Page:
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Edgy BMW X3 xDrive35i: Perfect size
The 2011 BMW X3 is completely redesigned and refined with more appealing styling. Sold in two models, pricing starts at $38,500 and ranges to $53,000 for the top-line xDrive 35i with options. - photo by Photo Contributed

Body style: midsize, five-passenger, all-wheel-drive crossover
Engine: 300-hp, twin-scroll turbocharged, direct-injection, inline 3.0-liter 6-cylinder with variable valve timing
Torque: 300 ft.-lb. at 1,300 to 5,000 rpm
Transmission: 8-speed automatic with Sport and Manual shift modes and adaptive transmission control
0-60 mph: 5.5 seconds
EPA fuel economy estimates: 19 mpg city, 26 highway; premium fuel recommended
Fuel capacity: 17.7 gal.
Cargo space: 27.6 cu. ft.
Front head/leg/shoulder room: 40.7/39.9/57.3 in.
Rear head/leg/shoulder room: 39.1/36.8/56 in.
Length/width/wheelbase: 183/74.1/110.5 in.
Curb weight: 4,222 lbs.
Turning circle: 39 ft.
Towing capacity: 3,000 lbs.
Standard equipment includes: xenon adaptive (auto-leveling) headlights with LED corona rings; halogen fog lights; rain-sensing wipers with automatic headlight control; iPod and USB adapter; Bluetooth; LED adaptive brake lights
Safety features include: six air bags; four-wheel vented anti-lock disc brakes with Dynamic Brake Control; stability control with brake drying; brake standby; start-off assistant and brake fade control
Base price: $41,925, including $875 freight charge; price as tested: $53,015
Where assembled: Spartanburg, South Carolina
Warranty: 4-year/50,000-mile bumper-to-bumper with free full maintenance and roadside assistance

The BMW X3 35i is almost as much fun to drive fast as the BMW 3-series sedan, with which it shares a platform and engines.

The 300-horsepower, 3.0-liter inline six-cylinder engine boasts all the latest tech innovations: direct injection, twin-scroll turbocharging and steplessly variable valve timing. And the power flows through an eight-speed automatic transmission with sport and manual modes.

You can’t buy more advanced powertrain technology — in this price range — that’s so user-friendly.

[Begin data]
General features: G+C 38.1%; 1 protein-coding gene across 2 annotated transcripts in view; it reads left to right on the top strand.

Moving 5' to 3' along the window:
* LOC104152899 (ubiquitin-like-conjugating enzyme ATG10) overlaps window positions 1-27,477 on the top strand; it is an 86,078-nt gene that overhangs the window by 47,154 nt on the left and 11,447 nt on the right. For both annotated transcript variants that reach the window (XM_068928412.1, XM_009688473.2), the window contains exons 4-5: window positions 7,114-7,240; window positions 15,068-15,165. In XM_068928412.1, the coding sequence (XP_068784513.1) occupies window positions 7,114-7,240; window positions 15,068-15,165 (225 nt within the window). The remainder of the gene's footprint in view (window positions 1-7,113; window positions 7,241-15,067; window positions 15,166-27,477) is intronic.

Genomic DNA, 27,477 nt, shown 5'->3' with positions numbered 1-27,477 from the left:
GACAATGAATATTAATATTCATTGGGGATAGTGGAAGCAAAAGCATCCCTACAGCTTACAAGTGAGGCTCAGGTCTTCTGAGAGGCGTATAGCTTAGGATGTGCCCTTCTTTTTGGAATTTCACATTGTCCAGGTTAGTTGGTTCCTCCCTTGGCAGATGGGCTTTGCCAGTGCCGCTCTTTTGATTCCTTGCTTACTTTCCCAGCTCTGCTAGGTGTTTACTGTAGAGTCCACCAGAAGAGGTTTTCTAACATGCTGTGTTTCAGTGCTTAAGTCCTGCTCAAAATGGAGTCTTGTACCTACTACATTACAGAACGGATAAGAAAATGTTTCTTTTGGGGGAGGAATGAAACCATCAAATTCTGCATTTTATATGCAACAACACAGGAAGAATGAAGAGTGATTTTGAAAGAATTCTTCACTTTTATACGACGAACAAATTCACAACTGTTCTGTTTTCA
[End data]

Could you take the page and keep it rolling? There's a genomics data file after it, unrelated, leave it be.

The X3 is available in two all-wheel-drive models (as is the 3-series sedan). The X3 xDrive28i starts at $38,500 and the xDrive35i, today’s test vehicle, starts at $41,925. With options, the tester was $53,015, including the freight charge from Spartanburg, S.C.

The non-turbo, 240-hp X3 28i provides plenty of car for most drivers. For those who have more to spend and want more out of their driving experience, the 35i is engaging, satisfying and as intense as most will want to push it.

The X3 is freshly redone this year and is a huge improvement on a ute that was good to begin with. It’s still tough and durable, but not so trucky. Dimensionally, the new model is half an inch taller, 3.36 inches longer and a tad more than an inch wider with half an inch more ground clearance.

The size is right for 40 inches of headroom, and back-seat legroom is good at 36 inches, with foot-room under the seats. The back seat isn’t raised, but there are 39 inches of headroom and a center position comfortable enough (at least in the short-term) for an adult.

The interior is a fresh treatment of elegant simplicity. Even the xDrive controller for various car functions has been streamlined and is actually logical to use, or just ignore. Most of the day-to-day audio/climate adjustments have their own buttons.

The sport seats in the tester, part of a $1,250 package, had eight-way power adjustable seats (with lumbar) and two-way manual thigh support for the big and tall driver. The steep side bolsters may be too much for some, but even those “wings” have power adjustment.

BMW has a special recipe to the triangulation of seat, pedals and steering wheel positions. I can always dial in a comfortable position with my hands on the 9 and 3 positions on the wheel for head-up driving.

The eight-speed transmission always seemed to be in the correct gear for easy acceleration. But there are sport and sport-plus modes that amp up shift points, steering weight and suspension — and the drive still wasn’t rough. Seventh and eighth gears allow 26 mpg on the highway and 19 around town. The smallish fuel tank, at 17.7 gallons, may make it seem that mileage is less.

The cargo area is wide and square with a low liftover. There is “basement” storage and the seats fold easily to expand capacity.

Among the assets of the premium package, $3,450, is the useful storage package of nets, rails and tie-downs and a panoramic sunroof that, remarkably, can be enjoyed wide open at interstate speeds without a trace of buffeting.

The technology package, $3,200, is worth it for the rearview camera, navigation with real-time traffic rerouting and enhanced Bluetooth. My phone hooked up easily, and the hands-free use was simple.

The only fumble points for me were snapping the seat-belt tab into the receptacle, which is placed low for improved safety. And the turning circle is wide at 39 feet — unusual for a BMW.

The extras on the test truck added up to a strong sticker price, but the advanced technologies are a benchmark of refined integration for the driver (something new for BMW). If you keep a vehicle for 10 years, the competition will still be working to catch up to the X3.